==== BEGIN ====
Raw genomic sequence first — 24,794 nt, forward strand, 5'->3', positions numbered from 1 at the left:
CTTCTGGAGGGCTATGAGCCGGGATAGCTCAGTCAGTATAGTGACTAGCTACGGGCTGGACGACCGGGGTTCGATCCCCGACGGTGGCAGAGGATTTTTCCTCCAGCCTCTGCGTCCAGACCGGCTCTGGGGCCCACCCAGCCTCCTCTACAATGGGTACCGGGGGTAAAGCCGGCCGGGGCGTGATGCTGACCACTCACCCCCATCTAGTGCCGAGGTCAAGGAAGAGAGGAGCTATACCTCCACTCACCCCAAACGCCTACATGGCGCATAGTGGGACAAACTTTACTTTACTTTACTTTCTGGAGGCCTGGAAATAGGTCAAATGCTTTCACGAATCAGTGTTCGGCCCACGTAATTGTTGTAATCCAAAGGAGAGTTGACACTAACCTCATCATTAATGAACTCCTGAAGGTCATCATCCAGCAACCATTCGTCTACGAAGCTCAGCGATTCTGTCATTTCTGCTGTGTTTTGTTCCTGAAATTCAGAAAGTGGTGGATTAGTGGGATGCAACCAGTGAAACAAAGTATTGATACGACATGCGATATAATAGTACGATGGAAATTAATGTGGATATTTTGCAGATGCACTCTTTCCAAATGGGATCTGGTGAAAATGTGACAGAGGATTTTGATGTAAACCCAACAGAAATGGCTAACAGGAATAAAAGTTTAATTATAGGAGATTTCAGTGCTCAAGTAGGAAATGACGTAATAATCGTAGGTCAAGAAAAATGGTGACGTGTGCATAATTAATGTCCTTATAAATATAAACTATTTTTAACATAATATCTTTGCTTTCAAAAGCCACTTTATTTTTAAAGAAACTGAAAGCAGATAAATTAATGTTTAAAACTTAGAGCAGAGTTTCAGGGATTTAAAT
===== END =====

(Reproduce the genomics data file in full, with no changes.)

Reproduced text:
Raw genomic sequence first — 24,794 nt, forward strand, 5'->3', positions numbered from 1 at the left:
CTTCTGGAGGGCTATGAGCCGGGATAGCTCAGTCAGTATAGTGACTAGCTACGGGCTGGACGACCGGGGTTCGATCCCCGACGGTGGCAGAGGATTTTTCCTCCAGCCTCTGCGTCCAGACCGGCTCTGGGGCCCACCCAGCCTCCTCTACAATGGGTACCGGGGGTAAAGCCGGCCGGGGCGTGATGCTGACCACTCACCCCCATCTAGTGCCGAGGTCAAGGAAGAGAGGAGCTATACCTCCACTCACCCCAAACGCCTACATGGCGCATAGTGGGACAAACTTTACTTTACTTTACTTTCTGGAGGCCTGGAAATAGGTCAAATGCTTTCACGAATCAGTGTTCGGCCCACGTAATTGTTGTAATCCAAAGGAGAGTTGACACTAACCTCATCATTAATGAACTCCTGAAGGTCATCATCCAGCAACCATTCGTCTACGAAGCTCAGCGATTCTGTCATTTCTGCTGTGTTTTGTTCCTGAAATTCAGAAAGTGGTGGATTAGTGGGATGCAACCAGTGAAACAAAGTATTGATACGACATGCGATATAATAGTACGATGGAAATTAATGTGGATATTTTGCAGATGCACTCTTTCCAAATGGGATCTGGTGAAAATGTGACAGAGGATTTTGATGTAAACCCAACAGAAATGGCTAACAGGAATAAAAGTTTAATTATAGGAGATTTCAGTGCTCAAGTAGGAAATGACGTAATAATCGTAGGTCAAGAAAAATGGTGACGTGTGCATAATTAATGTCCTTATAAATATAAACTATTTTTAACATAATATCTTTGCTTTCAAAAGCCACTTTATTTTTAAAGAAACTGAAAGCAGATAAATTAATGTTTAAAACTTAGAGCAGAGTTTCAGGGATTTAAAT